DAMAGING WINDS LIKELY FOR PACIFIC NORTHWEST

After Thursday’s deadly wind event across the region, winter continues to create a late-season comeback in terms of the active pattern for the Pacific Northwest.

The National Weather Service has prudently issued High Wind warnings for all of Puget Sound and for coastal sections of Washington State as of 7 PM local time Saturday.

 

Above, there’s a spattering of warnings draped across the region including the aforementioned high wind warning for most coastal sections of the region.

The Warning Details

* TIMING...FROM MID SUNDAY AFTERNOON THROUGH SUNDAY EVENING.

* WINDS...SOUTH WINDS WILL RISE SUNDAY AFTERNOON WITH THE

  STRONGEST WINDS...20 TO 40 MPH WITH GUSTS TO 70 MPH...EXPECTED

  LATE SUNDAY AFTERNOON AND EVENING. WINDS WILL SHIFT TO WEST TO

  SOUTHWEST EARLY SUNDAY EVENING. WINDS WILL GRADUALLY DIMINISH

  THROUGH LATE SUNDAY EVENING.

 

* IMPACTS...WIDESPREAD POWER OUTAGES AND DOWNED TREES ARE LIKELY.

  SOME DAMAGE TO BUILDINGS IS POSSIBLE. REMEMBER THAT FALLING

  TREES AND TREE LIMBS CAN CAUSE SERIOUS INJURY OR DEATH.

 

For us, what’s the implication of some of those gusts crossing into Canada?

70 miles per is the equivalent of over 110 km/h...

You’ll often hear meteorologists on air discuss ‘track-dependency’ and how those details are ironed out closer to the weather event. But the weather event is tomorrow?

Yeah, but this is still in flux and the subtle nuances and exact track is still yet to be determined and will not be able to predict with perfect precision.

Where’s our low now?

Let’s turn to space.

The wave of low pressure is just east of the 140 W line. Over the next 24 hours the innocuous low pressure wave will rapidly deepen in atmospheric pressure as it curls towards the tip of Washington State.

With the track of the low forecast to cross so close to the Lower Mainland wind will come in several directions depending on what quadrant of the low pressure you find yourself in.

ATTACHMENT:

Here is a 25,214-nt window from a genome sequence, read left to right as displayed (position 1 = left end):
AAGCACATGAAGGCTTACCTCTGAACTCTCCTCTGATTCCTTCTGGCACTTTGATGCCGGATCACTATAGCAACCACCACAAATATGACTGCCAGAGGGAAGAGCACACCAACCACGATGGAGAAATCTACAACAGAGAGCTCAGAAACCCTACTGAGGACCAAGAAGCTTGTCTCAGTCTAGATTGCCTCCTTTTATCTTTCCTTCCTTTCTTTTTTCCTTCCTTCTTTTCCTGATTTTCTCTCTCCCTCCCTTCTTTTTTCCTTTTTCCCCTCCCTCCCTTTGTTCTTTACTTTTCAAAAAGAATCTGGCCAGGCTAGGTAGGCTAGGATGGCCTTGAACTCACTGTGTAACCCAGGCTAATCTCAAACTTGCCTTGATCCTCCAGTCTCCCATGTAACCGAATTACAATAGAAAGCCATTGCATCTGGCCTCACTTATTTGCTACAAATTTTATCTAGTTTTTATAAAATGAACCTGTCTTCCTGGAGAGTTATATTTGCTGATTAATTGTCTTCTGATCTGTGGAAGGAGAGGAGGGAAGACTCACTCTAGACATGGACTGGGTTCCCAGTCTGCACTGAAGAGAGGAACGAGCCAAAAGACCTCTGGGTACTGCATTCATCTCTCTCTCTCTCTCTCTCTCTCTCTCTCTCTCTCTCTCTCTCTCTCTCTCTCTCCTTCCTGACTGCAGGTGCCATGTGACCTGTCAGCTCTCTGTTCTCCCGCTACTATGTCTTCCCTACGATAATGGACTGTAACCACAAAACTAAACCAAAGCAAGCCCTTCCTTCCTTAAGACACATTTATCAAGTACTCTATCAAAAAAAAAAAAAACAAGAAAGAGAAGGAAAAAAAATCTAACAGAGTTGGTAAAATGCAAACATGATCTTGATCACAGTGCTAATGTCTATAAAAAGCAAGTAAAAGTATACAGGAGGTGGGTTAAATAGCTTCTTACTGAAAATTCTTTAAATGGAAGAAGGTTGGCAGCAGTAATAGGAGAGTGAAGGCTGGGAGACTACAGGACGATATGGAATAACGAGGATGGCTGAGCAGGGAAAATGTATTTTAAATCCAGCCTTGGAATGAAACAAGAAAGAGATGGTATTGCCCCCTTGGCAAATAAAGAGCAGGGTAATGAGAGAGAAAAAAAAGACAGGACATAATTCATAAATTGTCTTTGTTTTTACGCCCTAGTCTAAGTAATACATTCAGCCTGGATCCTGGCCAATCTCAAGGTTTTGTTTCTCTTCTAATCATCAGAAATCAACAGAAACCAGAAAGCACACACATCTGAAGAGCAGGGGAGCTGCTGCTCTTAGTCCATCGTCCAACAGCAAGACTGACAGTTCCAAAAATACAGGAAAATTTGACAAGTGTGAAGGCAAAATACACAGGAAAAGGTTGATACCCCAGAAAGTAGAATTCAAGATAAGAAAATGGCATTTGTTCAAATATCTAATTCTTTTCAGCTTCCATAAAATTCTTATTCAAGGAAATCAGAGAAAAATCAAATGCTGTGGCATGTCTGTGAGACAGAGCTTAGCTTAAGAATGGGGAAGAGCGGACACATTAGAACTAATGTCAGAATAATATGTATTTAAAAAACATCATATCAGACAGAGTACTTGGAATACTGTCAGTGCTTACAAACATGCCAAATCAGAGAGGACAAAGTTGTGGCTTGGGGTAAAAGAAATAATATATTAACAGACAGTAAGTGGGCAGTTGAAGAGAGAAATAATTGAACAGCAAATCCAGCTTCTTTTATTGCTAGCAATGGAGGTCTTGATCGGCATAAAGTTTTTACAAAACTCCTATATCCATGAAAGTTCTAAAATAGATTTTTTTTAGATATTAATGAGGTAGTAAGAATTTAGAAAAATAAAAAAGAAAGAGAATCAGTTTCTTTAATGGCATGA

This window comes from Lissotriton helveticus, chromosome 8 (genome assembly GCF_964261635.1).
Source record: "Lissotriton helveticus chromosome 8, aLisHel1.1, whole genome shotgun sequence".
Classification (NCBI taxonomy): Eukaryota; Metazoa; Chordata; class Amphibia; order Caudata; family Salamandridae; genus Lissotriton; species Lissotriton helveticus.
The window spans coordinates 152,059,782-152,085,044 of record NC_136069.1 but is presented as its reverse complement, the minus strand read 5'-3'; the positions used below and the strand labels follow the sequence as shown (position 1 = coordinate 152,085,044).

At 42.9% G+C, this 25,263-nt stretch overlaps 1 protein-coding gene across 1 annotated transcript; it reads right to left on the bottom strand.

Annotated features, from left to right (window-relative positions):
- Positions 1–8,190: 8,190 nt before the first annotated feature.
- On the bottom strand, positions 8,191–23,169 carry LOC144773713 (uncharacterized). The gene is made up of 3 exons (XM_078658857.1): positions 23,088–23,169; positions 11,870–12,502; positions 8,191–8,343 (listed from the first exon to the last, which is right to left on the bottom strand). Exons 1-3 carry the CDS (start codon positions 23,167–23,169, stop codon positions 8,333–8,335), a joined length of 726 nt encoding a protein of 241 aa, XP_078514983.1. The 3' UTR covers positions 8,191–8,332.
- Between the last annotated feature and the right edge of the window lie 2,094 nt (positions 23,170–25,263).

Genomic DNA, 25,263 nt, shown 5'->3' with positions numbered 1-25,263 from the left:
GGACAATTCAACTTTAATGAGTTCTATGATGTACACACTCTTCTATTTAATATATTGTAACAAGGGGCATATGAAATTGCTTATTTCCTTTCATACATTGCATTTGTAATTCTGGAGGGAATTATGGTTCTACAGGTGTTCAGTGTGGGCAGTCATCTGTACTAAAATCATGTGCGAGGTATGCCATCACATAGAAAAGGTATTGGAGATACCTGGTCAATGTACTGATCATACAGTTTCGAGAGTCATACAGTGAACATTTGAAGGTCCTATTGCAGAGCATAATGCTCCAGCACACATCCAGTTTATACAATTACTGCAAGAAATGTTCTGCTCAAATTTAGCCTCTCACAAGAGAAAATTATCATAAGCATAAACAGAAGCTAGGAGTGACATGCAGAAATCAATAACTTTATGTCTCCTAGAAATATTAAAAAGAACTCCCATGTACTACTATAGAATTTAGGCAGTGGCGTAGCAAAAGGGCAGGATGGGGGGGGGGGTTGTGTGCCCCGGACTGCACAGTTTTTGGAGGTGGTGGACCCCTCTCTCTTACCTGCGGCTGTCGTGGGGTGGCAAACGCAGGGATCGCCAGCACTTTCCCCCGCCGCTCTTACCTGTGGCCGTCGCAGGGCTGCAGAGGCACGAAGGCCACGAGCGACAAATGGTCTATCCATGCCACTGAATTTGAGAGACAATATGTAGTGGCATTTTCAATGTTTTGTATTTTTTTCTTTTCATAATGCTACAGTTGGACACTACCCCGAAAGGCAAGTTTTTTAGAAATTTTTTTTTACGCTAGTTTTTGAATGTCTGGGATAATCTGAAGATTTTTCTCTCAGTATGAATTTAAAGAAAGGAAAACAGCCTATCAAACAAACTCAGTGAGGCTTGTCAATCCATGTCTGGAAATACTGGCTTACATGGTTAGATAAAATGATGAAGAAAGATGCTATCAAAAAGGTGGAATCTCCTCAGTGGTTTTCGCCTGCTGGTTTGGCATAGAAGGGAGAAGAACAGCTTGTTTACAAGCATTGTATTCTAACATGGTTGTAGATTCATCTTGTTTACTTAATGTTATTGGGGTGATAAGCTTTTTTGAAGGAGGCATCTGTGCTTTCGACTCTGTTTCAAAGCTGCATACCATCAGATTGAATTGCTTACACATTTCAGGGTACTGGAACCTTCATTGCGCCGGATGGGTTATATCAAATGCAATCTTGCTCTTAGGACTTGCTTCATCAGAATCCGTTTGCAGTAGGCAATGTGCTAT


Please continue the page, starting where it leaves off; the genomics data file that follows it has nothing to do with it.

I think it’ll go something like this, but check-in tomorrow as this could change:

SE winds of varying intensity for the morning hours can be expected, and it’ll especially gusty near Victoria and the Gulf Islands and portions of East Vancouver Island (40-70 km/h).

By mid-afternoon the low reaches peak intensity SW of Victoria.

Now, crossing the NW tip of Washington State, SE winds will increase in intensity to warning criteria for the Gulf Islands and the Victoria area. At this point, sustained winds may approach 40 knots (70 km/h) especially by the water. Expect outages to occur at this point. Easterly winds are occurring across the lower mainland but not damaging (30-50 km/h).

Western Sections of the Lower Mainland have dealt with SE winds between 40-60 km/h and it’s been particularly gusty for Tsawwassen and UBC throughout the day.

Canadian Model Simulation: SE Wind Portion

Courtesy: WeatherBell

Courtesy: WeatherBell

Now, here’s where things get a little chaotic and complicated.

With the abrupt passage of the strong area of low pressure (980-985mb), winds will barrel down the Juan De Fuca strait out of the WSW at storm force (>50 knots) intensity early in the evening. Victoria is mildly protected, but southern sections of the Capital Regional District including Sooke, Metchosin, Colwood, Esquimalt, and Oak Bay are at the highest risk of outages.

Courtesy: WeatherBell

Courtesy: WeatherBell

As the low pressure system crosses the Lower Mainland winds will be swirling and damaging southerly winds are possible in the right quadrant of the low as it tracks inland (see above). Unfortunately, this would put the Fraser Valley under fire for a portion of the evening.

Isolated power outages are also possible further inland into parts of the Interior as the low crosses the southern portion of the province pre-dawn Monday.

The westerly surge will be abrupt and sudden for Vancouver in the evening; watch for tree damage around Stanley Park, UBC, and Delta & even parts of the North Shore as we head later into the evening.

SW Winds will ease overnight, but at this point thousands of power outages have likely occurred.

The ground is relatively saturated with the recent rains. Tidal surge is not anticipated to be as significant as last Thursday’s system.

Stay safe and send updates to #BCstorm and @weathernetwor